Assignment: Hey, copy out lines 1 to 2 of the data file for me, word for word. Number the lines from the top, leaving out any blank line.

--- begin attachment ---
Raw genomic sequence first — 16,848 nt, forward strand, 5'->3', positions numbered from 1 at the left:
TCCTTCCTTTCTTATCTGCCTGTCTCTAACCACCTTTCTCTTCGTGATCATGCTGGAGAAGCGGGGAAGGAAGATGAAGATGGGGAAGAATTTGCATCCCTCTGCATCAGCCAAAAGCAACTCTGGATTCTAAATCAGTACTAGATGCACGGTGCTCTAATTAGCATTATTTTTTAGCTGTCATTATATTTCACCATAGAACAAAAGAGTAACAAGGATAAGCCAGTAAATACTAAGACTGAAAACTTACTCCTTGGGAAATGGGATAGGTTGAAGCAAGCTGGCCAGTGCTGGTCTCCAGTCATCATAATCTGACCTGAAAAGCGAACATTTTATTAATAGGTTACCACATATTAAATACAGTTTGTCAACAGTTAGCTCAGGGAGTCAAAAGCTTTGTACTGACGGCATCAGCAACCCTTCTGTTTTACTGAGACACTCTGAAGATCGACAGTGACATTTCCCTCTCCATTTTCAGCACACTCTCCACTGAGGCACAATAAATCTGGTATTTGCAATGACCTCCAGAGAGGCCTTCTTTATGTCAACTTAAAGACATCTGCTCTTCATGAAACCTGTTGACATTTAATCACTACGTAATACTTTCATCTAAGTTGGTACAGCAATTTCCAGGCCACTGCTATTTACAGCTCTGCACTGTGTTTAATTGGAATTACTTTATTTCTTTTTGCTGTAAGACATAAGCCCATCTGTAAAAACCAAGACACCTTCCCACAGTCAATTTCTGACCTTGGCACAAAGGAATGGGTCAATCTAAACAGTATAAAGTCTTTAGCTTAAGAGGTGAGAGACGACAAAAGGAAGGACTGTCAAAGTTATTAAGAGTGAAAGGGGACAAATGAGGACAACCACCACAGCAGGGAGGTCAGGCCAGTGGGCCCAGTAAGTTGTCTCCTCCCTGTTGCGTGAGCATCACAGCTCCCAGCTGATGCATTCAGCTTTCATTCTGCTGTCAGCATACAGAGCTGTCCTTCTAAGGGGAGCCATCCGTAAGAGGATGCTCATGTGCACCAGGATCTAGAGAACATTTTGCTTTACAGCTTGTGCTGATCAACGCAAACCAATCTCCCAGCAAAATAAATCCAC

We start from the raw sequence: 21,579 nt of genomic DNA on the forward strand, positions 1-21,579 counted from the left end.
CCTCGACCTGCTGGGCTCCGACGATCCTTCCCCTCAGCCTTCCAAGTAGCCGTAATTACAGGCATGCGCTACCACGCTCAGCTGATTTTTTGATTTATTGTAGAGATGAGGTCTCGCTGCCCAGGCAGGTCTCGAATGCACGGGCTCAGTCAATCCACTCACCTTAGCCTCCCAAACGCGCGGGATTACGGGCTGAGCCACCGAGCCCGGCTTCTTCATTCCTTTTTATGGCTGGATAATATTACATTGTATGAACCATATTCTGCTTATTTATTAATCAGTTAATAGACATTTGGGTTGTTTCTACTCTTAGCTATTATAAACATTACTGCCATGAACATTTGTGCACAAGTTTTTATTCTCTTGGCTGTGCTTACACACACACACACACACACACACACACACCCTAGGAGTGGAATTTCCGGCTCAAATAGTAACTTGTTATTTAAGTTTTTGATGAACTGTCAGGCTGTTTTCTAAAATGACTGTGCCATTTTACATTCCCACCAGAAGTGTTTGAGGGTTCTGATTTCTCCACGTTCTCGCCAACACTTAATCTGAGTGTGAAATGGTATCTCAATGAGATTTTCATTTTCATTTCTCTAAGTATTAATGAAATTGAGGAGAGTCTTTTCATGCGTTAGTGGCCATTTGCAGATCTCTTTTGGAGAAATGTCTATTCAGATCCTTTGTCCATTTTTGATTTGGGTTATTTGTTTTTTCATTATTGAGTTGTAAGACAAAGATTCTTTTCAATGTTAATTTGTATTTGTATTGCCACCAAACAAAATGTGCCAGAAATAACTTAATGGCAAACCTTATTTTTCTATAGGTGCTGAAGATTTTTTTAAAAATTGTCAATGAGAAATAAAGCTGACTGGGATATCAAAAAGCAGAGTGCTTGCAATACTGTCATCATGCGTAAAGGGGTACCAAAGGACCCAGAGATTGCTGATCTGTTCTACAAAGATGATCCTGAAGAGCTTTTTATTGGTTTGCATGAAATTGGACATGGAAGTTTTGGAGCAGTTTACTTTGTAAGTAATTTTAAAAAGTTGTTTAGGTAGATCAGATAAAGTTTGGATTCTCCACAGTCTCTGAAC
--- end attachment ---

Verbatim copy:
Raw genomic sequence first — 16,848 nt, forward strand, 5'->3', positions numbered from 1 at the left:
TCCTTCCTTTCTTATCTGCCTGTCTCTAACCACCTTTCTCTTCGTGATCATGCTGGAGAAGCGGGGAAGGAAGATGAAGATGGGGAAGAATTTGCATCCCTCTGCATCAGCCAAAAGCAACTCTGGATTCTAAATCAGTACTAGATGCACGGTGCTCTAATTAGCATTATTTTTTAGCTGTCATTATATTTCACCATAGAACAAAAGAGTAACAAGGATAAGCCAGTAAATACTAAGACTGAAAACTTACTCCTTGGGAAATGGGATAGGTTGAAGCAAGCTGGCCAGTGCTGGTCTCCAGTCATCATAATCTGACCTGAAAAGCGAACATTTTATTAATAGGTTACCACATATTAAATACAGTTTGTCAACAGTTAGCTCAGGGAGTCAAAAGCTTTGTACTGACGGCATCAGCAACCCTTCTGTTTTACTGAGACACTCTGAAGATCGACAGTGACATTTCCCTCTCCATTTTCAGCACACTCTCCACTGAGGCACAATAAATCTGGTATTTGCAATGACCTCCAGAGAGGCCTTCTTTATGTCAACTTAAAGACATCTGCTCTTCATGAAACCTGTTGACATTTAATCACTACGTAATACTTTCATCTAAGTTGGTACAGCAATTTCCAGGCCACTGCTATTTACAGCTCTGCACTGTGTTTAATTGGAATTACTTTATTTCTTTTTGCTGTAAGACATAAGCCCATCTGTAAAAACCAAGACACCTTCCCACAGTCAATTTCTGACCTTGGCACAAAGGAATGGGTCAATCTAAACAGTATAAAGTCTTTAGCTTAAGAGGTGAGAGACGACAAAAGGAAGGACTGTCAAAGTTATTAAGAGTGAAAGGGGACAAATGAGGACAACCACCACAGCAGGGAGGTCAGGCCAGTGGGCCCAGTAAGTTGTCTCCTCCCTGTTGCGTGAGCATCACAGCTCCCAGCTGATGCATTCAGCTTTCATTCTGCTGTCAGCATACAGAGCTGTCCTTCTAAGGGGAGCCATCCGTAAGAGGATGCTCATGTGCACCAGGATCTAGAGAACATTTTGCTTTACAGCTTGTGCTGATCAACGCAAACCAATCTCCCAGCAAAATAAATCCAC